Patronal Festival Sermon

‘Zadok the Priest,’ sang the choir, ‘and Nathan the prophet anointed Solomon king.’ And the cry came in response, ‘Vivat! Vivat Rex!’ – ‘Long live the king!’

The coronation of George II, perhaps, with the music of Handel ringing in our ears? Or of a king in the 20th century? No. The coronation of Edgar in Bath, on 11 May 973.

Two bishops escorted Edgar into the church, up to the High Altar. He took off the circlet already round his head (he had been king for 13 years already) and lay prostrate before the altar as Dunstan, Archbishop of Canterbury, launched the Te Deum: ‘We praise thee, O God: we acknowledge thee to be the Lord.’

Dunstan, in his years of exile, had encountered the coronation rituals of continental Europe. He himself had a large part in drafting Edgar’s service. It was an imperial rite. It remains the basis for the Coronation Service to the present day.

During the service Dunstan placed the ring on Edgar’s finger, girded the sword at his side, raised the crown of England and laid it on his head, gave the rod and sceptre into his hands. But one part of this inheritance he changed dramatically:- Earlier rites for coronation had concluded with the king’s mandate: the precepts for the new reign, pronounced by the king and endorsed by the people with Amen. Edgar, by contrast, must make promises to his people, and before the coronation went ahead. Right at the start of the service the King declared:

These three things to the Christian people subject unto me do I promise in the name of Christ:- First, that the Church of God and all Christian people under my dominion in all time shall keep true peace; Second, that acts of greed, violence and all iniquities in all ranks and classes I will forbid; Third, that in all judgments I will declare justice and mercy; so to me and to you may God, gracious and merciful, yield his mercy, who lives and reigns for ever and ever.


We know of Dunstan from hagiographers, of course: chiefly Anglo-Norman monks who wrote of him almost a hundred years after his death and made of him a model of Norman religious life, the great reformer who brought the Benedictine rule to England’s monasteries, old and new. But his first biographer was not himself a monk. His hero’s sanctity was austere and vehement. This Dunstan was not always popular: he was thrown into a duck pond as a young man by his own colleagues. But nothing could daunt him. He was pursued by the devil in the shape of a bear, would swing his staff at ever-present demons and wake up his monks by whacking the cloister walls with his stick. He was much given to visions, and – perhaps no coincidence – to illness. When a king left his coronation banquet to join two women in bed, a mother and daughter, Dunstan followed in a fury and dragged the startled king back to the hall and his knights. The episode, no surprise, led to Dunstan’s exile. It is only later, from the Norman hagiographer Osbern, that we hear of Dunstan’s most famous battle with the devil. But it is in character. Dunstan was at work in the forge at Glastonbury; he found the devil in the form, sadly and predictably, of a young woman – and seized him by the nose with the red-hot-tongs.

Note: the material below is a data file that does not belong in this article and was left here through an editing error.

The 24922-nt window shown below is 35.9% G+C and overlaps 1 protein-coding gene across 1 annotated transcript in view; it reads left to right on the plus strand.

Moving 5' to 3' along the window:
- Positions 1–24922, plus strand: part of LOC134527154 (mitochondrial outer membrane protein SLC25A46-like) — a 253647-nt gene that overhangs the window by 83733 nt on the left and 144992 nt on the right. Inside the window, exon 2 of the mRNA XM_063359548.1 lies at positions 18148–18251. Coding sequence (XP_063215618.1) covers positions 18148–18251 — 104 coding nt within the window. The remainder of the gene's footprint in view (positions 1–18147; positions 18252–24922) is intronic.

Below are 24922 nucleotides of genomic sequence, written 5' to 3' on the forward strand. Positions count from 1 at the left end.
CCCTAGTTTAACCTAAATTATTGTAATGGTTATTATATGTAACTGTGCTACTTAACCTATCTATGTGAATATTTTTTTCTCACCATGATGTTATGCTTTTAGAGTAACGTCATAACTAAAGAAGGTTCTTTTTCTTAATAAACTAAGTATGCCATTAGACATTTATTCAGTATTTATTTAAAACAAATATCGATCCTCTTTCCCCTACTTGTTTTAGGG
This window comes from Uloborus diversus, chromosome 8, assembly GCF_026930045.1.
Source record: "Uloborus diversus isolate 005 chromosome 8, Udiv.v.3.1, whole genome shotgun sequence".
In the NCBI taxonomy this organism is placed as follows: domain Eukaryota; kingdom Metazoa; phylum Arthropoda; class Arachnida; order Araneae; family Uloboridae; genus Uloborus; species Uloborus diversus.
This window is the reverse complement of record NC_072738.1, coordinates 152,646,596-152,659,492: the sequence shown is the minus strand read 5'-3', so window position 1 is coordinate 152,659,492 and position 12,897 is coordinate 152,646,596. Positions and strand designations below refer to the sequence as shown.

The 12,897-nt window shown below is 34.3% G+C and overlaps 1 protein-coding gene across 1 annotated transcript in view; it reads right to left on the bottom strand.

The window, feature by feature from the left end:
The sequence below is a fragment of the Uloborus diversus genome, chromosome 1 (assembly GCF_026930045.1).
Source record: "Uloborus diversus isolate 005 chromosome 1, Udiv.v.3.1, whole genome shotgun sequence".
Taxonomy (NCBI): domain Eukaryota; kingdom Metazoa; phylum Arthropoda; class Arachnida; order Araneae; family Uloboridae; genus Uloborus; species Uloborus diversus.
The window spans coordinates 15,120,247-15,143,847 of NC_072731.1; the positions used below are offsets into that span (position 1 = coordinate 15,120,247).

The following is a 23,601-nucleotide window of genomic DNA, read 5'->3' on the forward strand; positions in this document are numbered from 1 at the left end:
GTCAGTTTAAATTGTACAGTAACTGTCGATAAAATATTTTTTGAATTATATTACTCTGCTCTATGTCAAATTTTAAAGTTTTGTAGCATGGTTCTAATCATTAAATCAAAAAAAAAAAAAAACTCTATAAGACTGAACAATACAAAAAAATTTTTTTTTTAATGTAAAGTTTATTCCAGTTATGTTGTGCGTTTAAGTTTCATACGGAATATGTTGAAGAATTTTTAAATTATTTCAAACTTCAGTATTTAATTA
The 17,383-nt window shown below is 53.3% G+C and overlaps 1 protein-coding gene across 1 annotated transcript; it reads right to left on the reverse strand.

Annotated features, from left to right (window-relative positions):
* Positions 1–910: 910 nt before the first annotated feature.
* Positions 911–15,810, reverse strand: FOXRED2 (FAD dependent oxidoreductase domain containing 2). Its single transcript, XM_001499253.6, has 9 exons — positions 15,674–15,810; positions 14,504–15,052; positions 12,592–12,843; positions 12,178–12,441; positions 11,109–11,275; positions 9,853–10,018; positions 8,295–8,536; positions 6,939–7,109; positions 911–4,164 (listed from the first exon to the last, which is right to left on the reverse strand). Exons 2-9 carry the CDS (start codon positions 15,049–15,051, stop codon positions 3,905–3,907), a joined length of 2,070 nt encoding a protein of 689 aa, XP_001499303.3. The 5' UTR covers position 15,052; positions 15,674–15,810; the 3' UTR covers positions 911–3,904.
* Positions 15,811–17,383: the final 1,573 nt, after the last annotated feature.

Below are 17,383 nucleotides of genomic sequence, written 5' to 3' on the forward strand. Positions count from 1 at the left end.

But there is still more to Dunstan. In the Bodleian Library is St Dunstan’s Classbook, a collection of texts introduced by a full-page illustration and marked throughout with annotations. Some of the annotations are Dunstan’s own. And the illustration on the frontispiece? Here is the figure of Christ, his feet obscured by a cloud. To the right is a monk, kneeling in awe and hiding his face with one hand from the glory before him. The image draws on the traditions of Christ Transfigured before three of his disciples. Above the monk’s figure are two lines of verse:

I ask you, merciful Christ, to watch over me, Dunstan.
May you not permit the Taenarian storms to swallow me.

The verse is in Dunstan’s own hand. He has coloured its letters as well, and applied colour too to the figure of Christ. Here is the work of a scholar and artist in awe of Christ’s majesty. Within a generation of Dunstan’s time at Canterbury the scriptorium that he fostered there would be producing some of the most beautiful of all Anglo-Saxon manuscripts.


Father William points out that no churches were dedicated to Dunstan after the Norman Conquest. Your own foundation, then, must surely be Saxon in origin. William admits, there is no direct evidence for the claim. But is it right? Then we at the Temple, here in Fleet Street only since the 1170s, are mere arrivistes. We must have been uppity new neighbours. The Templars were already enormously wealthy, and would become far wealthier still in the coming decades. As if the land south of Fleet Street was not enough, we had our jousting ground and farriers just to the west of you.